Search
  • St. Luke's

Moving Through Grief

The Rev. Laurel Hart, Deacon

Scripture: Psalm 4

It occurred to me as I was preparing this homily that some present may be new to our community or our denomination, so I want to say a few words about the ministry order of Deacons. In the Episcopal Church we have three orders of clergy, Bishops, Priests and Deacons. I’m ordained as a deacon sometimes referred to as a vocational deacon. Occasionally, one might hear the term transitional deacon. This is a person who is typically a seminary student, in the final term of their studies, who serves as a deacon for a year after which they are ordained a priest by a Bishop.


When I was ordained, during the portion of the service called “The Examination” (pg. 543 in the BCP), Bishop Michael read the following words to me “God now calls you to a special ministry of servant hood directly under your Bishop. In the name of Jesus Christ, you are to serve all people, particularly the poor, the week, the sick, and the lonely.” A few sentences later he continues with these words “you are to interpret to the church the needs, concerns, and hopes of the world.” So - that is my job as an ordained deacon – to “talk” to the parish community about what I see, hear, and encounter as the needs of the world in our neighborhoods, our parish community, and in our city. Agreeing to these vows obligates me to encourage and support the work which needs to be done by all of us following the example of Jesus to love our neighbors as ourselves.


Currently one of my concerns is all the unresolved emotions, built up during the previous year, emotions that many people including myself are holding inside our bodies; emotions such as fear, anger, distrust, confusion, uncertainty but most of all the unresolved grief in the world due to the pandemic. We just want this time and situation to be finished – we want the unnatural way of life we’ve endured during this past year to end. I want to go shopping and not have to return to my car for the mask I forgot to put on. I want to hug my younger son, visit in person with my siblings, and my other beloved family members. I want to see a movie, a play, a concert. I don’t want to worry any more about the safety of my loved ones.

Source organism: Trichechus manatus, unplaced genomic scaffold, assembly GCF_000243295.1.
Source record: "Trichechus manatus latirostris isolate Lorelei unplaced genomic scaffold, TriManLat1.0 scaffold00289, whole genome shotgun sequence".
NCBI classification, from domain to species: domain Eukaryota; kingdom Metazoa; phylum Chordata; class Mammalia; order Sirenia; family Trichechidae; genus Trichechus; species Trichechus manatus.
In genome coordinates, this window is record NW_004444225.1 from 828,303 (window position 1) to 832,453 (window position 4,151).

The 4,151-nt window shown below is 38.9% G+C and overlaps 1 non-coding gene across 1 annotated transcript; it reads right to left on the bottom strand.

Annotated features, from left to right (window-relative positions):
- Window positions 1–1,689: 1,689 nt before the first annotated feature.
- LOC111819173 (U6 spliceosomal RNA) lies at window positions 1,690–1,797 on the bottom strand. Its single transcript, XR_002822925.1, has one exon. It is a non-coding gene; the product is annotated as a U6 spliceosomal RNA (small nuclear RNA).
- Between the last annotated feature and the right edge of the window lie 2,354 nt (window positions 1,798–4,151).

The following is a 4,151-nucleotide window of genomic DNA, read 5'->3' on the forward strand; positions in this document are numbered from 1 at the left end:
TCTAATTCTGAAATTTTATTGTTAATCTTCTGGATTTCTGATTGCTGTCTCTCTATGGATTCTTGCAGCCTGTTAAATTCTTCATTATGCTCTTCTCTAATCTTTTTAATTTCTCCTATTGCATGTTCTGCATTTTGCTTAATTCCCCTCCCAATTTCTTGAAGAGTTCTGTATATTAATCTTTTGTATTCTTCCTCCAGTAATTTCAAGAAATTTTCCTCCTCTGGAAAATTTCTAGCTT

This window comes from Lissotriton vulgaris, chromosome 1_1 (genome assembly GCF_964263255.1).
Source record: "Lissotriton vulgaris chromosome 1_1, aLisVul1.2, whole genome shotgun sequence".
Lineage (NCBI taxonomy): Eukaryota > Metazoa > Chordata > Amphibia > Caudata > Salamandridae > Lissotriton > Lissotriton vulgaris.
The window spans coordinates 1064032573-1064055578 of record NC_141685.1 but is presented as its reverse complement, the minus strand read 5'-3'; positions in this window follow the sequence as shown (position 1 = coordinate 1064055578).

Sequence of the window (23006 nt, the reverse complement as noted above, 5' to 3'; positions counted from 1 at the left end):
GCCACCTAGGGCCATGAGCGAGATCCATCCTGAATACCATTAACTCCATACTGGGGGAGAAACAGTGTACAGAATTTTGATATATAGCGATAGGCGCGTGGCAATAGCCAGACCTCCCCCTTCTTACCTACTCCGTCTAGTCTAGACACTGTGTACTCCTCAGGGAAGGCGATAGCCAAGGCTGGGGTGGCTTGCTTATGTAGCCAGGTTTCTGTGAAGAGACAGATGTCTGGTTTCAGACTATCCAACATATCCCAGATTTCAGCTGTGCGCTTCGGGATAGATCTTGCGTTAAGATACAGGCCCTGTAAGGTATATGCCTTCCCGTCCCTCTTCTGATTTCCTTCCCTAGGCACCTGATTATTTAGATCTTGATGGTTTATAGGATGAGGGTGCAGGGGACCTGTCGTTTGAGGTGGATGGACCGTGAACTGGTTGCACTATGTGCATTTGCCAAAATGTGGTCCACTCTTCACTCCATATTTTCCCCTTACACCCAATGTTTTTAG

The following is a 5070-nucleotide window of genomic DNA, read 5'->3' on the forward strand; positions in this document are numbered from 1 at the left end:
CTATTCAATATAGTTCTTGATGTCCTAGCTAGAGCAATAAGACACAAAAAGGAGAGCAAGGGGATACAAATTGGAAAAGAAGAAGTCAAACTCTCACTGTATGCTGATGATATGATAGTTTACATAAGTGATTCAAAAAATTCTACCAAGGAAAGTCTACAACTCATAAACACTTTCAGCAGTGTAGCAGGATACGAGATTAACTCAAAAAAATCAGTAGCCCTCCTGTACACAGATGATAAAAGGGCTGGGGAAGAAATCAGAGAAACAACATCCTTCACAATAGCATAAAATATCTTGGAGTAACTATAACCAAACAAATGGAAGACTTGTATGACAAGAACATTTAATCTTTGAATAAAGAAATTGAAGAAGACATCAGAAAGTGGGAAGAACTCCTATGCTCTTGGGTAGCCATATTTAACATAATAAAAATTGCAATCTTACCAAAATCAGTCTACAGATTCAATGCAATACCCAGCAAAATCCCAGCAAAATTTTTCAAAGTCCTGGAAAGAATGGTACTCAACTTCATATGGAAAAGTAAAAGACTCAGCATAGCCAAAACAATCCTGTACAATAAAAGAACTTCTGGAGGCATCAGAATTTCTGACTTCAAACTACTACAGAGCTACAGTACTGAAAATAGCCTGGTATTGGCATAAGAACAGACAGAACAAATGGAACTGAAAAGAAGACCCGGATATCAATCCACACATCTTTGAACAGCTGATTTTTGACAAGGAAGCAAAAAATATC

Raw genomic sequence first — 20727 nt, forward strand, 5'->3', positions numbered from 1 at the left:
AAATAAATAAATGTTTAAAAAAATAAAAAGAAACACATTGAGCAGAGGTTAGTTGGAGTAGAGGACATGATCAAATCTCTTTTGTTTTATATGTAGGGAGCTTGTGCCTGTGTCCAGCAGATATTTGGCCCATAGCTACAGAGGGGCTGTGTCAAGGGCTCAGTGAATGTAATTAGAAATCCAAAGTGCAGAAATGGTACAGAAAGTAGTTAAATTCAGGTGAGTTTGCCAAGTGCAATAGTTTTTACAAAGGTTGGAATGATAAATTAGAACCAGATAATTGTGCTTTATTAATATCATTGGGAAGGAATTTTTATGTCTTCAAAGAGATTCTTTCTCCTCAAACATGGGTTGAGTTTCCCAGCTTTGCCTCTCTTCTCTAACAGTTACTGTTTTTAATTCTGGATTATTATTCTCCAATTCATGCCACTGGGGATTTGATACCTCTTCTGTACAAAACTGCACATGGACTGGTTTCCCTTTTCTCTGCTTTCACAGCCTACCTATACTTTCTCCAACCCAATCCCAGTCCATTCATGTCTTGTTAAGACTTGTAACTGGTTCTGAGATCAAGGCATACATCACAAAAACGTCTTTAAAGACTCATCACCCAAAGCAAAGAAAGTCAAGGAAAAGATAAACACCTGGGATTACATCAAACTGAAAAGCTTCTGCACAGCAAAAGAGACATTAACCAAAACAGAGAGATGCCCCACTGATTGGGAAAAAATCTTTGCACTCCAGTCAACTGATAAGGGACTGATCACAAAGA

Due to vaccines this scourge is winding down but according to a recent article in the New York Times there is another one looming which involves millions of bereaved people, wracked by the suffering that the loss of a loved one can bring. This is a public health crisis with consequences that may last generations. A team of sociologist at Pennsylvania State University, recently led a study that introduced the Covid-19 Bereavement Multiplier. By this team’s calculations, for every person who dies of Covid-19, nine loved ones are left behind. When you include other relatives — like nieces, nephews, aunts, uncles, stepparents — and friends you may get 10 times or more people in grief and they may have lost more than one loved one. This is an additional burden to communities of color owing to their higher ratio of deaths from covid because of the economic inequalities and systemic racism in health care and other institutions in the USA. The Biden administration is being called upon to establish the first White House office of bereavement care to respond to the emotional and financial needs of grieving people after a tragedy. Dealing with grief is something our President seems to understand to the very core of his being. I recently read that FEMA is offering reimbursement for burial expenses for families who’ve lost a loved one due to covid. This is only one way of supporting people. As a community we need to be aware of these situations so that we can follow the example of Jesus to love all the ways we are able. We can’t make grief go away – we all know it doesn’t, but grief evolves, it can diminish in intensity, we can and do learn to live with it. In time, hopefully, we can turn our focus to the good memories of those who we have lost.


Still, grief recovery can be a very personal, lonely journey and most often private prayer time is the only answer to ease the pain of our hearts. As a liturgical church we generally are extremely comfortable with corporate praying following the Book of Common Prayer. Less we forget, when we read the Psalms in church, we’re reading from the songbook of the Jewish people – who are our direct forbearers. These are the very same psalms Jesus knew, recited, and loved. We aren’t taught in the Episcopal Church how to pray spontaneously without written text so sometimes teaching ourselves in private is the best way to learn and feel comfortable doing this. There are times when the individual believer needs to practice some intentional time alone in the presence of God. Reciting this psalm is an excellent way to begin and in time grow comfortable then to begin using one’s own words. The psalmist says, “answer me when I call, O God of my right”. We also hear a proverb, thanksgiving, and a spiritual resolve in these few short verses.


We live in a world of endless activity and constant noise – everywhere we look people young and old have their noses pointed at a smart phone screen. As I lay my head on my pillow each night all I want is a blanket of stillness to envelop me in a feeling of tranquility. If I’m too tired to find my own words the psalm helps give me this beautiful closing verse “I will both lie down and sleep in peace, for you alone, O Lord, make me lie down in safety.” Amen.

17 views0 comments

Recent Posts

See All